Four seasoned Melton SES volunteers have been recognised for their volunteering efforts.
Nic Gargalakos (Deputy Controller), Rod Fraser (Section Leader), Robert Trott (member) and Wayne Stylianou (Unit Controller) have each responded to over one thousand calls during their time with the unit.
Deputy Controller Karl Sass said SES records are only digitised from 2009 onwards, which meant the men had likely responded to much more, possibly double.
“That’s really just a sign of how much experience…the volunteers bring with them every single time they put on their orange and turn out to another job,” Mr Sass said.
The men were awarded plaques this week with their names and the title of the award ‘Responded to over 1000 incidents’.
“We just thought it was a really important milestone to acknowledge,” Mr Sass said.
The Melton unit, along with the rest of Victoria, had its busiest ever year in 2021 after severe storms and weather caused damage across the state.
The unusually wet and stormy weather has been caused by La Nina, which Mr Sass said “in SES terms is the equivalent of a drought or dry period to fire fighters”.
The June storm event last year prompted over 10,000 call outs across the state. November saw the second busiest storm call out, with 9900 calls.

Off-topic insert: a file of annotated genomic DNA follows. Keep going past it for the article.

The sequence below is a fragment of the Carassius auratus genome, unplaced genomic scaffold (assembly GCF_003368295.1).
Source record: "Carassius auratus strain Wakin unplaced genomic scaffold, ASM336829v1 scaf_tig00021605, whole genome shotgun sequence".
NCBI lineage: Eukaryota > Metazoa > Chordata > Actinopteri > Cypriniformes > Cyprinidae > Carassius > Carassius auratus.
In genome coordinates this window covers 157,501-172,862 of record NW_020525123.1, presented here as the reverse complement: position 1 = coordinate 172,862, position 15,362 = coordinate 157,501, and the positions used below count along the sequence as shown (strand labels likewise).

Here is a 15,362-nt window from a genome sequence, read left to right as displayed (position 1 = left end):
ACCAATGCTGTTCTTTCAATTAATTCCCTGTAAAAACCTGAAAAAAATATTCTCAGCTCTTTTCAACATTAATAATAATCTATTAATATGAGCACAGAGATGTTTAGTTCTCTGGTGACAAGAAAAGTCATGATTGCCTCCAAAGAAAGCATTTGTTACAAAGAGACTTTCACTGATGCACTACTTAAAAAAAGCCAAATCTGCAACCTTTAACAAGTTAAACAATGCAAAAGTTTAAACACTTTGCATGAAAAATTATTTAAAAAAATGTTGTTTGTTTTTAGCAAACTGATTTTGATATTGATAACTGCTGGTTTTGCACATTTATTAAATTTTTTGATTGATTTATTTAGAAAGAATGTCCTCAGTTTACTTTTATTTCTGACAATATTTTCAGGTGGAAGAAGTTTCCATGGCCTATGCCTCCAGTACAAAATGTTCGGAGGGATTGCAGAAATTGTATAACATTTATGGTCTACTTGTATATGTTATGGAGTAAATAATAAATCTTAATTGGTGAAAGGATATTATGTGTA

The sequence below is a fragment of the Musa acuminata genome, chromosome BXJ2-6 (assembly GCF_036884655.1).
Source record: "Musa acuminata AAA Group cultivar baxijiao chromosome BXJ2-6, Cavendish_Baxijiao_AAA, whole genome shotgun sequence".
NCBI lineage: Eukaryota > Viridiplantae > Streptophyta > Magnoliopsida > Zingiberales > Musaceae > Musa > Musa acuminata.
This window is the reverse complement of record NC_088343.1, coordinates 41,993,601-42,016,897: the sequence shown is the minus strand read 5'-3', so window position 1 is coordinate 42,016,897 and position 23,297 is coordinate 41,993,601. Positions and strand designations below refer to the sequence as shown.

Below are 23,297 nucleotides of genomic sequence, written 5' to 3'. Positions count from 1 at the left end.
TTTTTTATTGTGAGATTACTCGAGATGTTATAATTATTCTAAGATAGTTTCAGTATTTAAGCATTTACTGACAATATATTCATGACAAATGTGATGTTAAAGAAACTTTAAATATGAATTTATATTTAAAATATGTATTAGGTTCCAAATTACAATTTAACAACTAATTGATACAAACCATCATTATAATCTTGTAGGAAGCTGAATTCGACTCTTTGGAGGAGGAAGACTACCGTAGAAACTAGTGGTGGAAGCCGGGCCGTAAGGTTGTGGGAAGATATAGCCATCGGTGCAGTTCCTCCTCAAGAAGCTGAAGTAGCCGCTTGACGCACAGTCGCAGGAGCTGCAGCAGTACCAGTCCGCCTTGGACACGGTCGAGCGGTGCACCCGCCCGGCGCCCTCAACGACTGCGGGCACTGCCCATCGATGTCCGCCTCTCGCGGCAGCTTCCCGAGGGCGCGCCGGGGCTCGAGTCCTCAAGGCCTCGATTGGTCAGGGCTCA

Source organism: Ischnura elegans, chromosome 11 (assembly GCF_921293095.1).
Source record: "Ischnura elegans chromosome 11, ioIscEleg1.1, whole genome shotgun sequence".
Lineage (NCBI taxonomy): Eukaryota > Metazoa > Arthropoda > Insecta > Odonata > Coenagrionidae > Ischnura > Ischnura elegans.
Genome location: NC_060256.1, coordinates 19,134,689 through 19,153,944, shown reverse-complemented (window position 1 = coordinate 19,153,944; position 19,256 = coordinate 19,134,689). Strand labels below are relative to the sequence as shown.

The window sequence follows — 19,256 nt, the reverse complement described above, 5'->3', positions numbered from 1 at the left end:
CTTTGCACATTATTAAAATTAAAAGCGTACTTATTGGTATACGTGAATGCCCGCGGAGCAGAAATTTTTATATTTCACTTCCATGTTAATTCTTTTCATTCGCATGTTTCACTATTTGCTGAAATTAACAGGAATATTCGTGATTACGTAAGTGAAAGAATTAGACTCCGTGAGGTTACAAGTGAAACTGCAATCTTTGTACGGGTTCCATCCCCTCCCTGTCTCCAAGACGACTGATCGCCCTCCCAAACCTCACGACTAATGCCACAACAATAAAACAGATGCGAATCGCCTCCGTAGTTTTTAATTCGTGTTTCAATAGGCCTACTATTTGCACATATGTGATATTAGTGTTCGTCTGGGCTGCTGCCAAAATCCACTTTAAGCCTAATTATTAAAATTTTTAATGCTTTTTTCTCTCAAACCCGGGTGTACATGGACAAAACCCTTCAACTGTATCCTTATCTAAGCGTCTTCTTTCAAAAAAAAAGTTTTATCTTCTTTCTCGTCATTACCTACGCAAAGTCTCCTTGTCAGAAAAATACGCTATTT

“So to get two of those in really quick succession has really put pressure on our volunteers, but they’ve also really stepped up,” Mr Sass said.
Another challenge for the SES has been COVID and with some members out of action due to isolating with the virus, Mr Sass said they’ve had to change the way the unit trains.
“We’ve partially moved training online and moved to smaller groups, but really just to make sure we can continue to have both our operational readiness but also our volunteers’ skills the best they can be so we can make sure we’re always ready to respond.”
Looking ahead, Mr Sass urged residents to be up to date with general storm and weather preparedness.
“Getting prepared early really does reduce the impact of all sorts of weather, whether it’s storm damage, fire or flood…there’s been a lot of research to show when people are prepared and they’ve thought about it ahead of time, the impacts are less,” he said.